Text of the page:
The Southsea Coastal Scheme have had well over a thousand survey responses so far – but still want more.
You can view the consultation materials here. There is scheme visualisation on YouTube here with audio description. If you visited their events and want to jump straight to the survey, you can find it here.
Once the feedback has been analysed, a cross-party working group at Portsmouth City Council will review the evidence and make a decision on which options to take forward. The Southsea Coastal Scheme will hold further public exhibitions in early November, before seeking planning permission towards the end of this year. Residents will again be able to give feedback to the council at this stage.
The consultation closes at 11.59pm on Monday 27 August 2018.
Proposals for new sea defences for the island city of Portsmouth are gaining increasing visibility among local residents, with two seemingly opposing views both now being publicly debated. This work is in response to the Environment Agency Flood Risk Assessment, which predicts the sea level rising by up to 1.2 metres within the next one hundred years. The “Old Portsmouth and GunWharf” Neighbourhood Forum meeting last night was treated to presentations by the Eastern Solent Coastal Partnership and Portsmouth University School of Architecture lead Walter Mendeth on their respective proposals for improved flood defences for Portsea Island. It was clear from the reaction of more than one hundred residents present that this essential program of work on the North Solent shore will attract high profile and high quality debate in coming years. The SECP spokesman gave a comprehensive presentation on the process being followed by the organisations concerned, essential for the securing of appropriate central government funding of a ‘Hold the Line’ approach, while Walter Mendeth offered a more visionary, but as yet un-costed solution to this significant requirement for Portsmouth.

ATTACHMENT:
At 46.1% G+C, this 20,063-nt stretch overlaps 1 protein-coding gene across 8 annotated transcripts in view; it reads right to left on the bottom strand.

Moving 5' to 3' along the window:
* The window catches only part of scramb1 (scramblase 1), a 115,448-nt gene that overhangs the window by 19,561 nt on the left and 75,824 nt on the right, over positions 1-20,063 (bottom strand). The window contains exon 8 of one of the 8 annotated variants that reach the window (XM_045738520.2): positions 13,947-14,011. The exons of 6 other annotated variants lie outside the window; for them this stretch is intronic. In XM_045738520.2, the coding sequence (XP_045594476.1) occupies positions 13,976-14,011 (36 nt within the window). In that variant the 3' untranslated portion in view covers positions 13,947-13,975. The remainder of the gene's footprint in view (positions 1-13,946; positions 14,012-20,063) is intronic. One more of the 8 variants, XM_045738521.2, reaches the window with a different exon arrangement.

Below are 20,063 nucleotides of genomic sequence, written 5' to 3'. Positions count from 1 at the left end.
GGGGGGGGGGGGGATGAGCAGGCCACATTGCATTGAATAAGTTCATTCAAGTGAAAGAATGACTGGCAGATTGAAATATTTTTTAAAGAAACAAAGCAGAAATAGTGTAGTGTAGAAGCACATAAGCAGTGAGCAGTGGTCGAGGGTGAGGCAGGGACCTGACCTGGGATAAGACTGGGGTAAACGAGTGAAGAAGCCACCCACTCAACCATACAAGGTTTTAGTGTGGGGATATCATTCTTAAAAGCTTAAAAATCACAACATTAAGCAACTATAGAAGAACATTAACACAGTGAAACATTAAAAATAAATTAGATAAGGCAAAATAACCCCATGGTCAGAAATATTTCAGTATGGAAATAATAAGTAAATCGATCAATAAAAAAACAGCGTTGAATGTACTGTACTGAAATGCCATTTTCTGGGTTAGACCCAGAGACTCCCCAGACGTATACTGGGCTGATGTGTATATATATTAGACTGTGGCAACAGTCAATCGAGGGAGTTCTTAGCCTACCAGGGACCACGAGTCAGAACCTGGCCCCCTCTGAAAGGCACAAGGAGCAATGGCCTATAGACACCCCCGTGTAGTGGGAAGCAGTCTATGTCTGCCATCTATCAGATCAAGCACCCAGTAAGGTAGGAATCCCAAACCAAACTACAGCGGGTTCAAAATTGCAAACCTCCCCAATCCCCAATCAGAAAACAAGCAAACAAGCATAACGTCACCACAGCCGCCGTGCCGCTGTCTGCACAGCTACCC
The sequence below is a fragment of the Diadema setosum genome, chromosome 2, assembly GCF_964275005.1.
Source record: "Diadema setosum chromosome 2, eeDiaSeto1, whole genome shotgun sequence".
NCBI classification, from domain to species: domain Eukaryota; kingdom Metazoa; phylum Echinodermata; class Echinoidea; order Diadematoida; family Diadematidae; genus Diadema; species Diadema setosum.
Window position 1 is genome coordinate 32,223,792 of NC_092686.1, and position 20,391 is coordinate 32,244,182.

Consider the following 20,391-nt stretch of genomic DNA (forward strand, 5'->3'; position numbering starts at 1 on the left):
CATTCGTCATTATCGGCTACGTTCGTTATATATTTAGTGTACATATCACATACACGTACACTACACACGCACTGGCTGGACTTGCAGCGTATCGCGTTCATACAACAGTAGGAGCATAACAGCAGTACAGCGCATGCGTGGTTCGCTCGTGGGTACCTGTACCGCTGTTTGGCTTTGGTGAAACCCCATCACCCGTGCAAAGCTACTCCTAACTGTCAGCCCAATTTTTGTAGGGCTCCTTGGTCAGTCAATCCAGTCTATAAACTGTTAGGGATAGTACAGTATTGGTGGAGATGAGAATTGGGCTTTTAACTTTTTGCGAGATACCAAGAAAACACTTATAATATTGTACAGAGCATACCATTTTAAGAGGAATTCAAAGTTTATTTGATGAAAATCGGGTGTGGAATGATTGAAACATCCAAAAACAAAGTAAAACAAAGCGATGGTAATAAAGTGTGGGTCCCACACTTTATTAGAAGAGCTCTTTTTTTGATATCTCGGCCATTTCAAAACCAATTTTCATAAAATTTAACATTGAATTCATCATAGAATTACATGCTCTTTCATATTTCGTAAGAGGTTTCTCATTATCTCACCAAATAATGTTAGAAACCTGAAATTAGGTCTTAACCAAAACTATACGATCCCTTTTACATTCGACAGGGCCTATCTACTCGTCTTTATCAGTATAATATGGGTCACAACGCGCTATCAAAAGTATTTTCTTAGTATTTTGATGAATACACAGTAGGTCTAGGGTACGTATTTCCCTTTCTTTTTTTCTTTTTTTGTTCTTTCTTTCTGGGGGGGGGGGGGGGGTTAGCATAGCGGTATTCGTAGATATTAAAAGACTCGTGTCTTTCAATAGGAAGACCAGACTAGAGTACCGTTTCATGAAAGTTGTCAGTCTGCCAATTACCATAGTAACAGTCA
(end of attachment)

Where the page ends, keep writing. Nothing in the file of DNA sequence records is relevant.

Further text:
Solent Protection Society are watching these proposals with keen interest and would support a collaborative approach to the evolving design. While the ‘Hold the Line’ approach provides the essential backbone to a program of work which will attract the essential government funding, the lateral thinking introduced by the broad academic team which made up the ‘Elephant Cage’ project will inject an element of flair into the upcoming design stages which could give the final outcome the global appeal which it surely deserves.
Recognising the importance of Portsmouth as the United Kingdom’s only island city puts it on the same level as a small but historically significant island cities built worldwide from which significant maritime history has evolved. Placing Portsmouth on the same level as Venice may appear to be stretching the point, but we believe that it is critical that the plans for the city’s sea defences pay due regard to its heritage.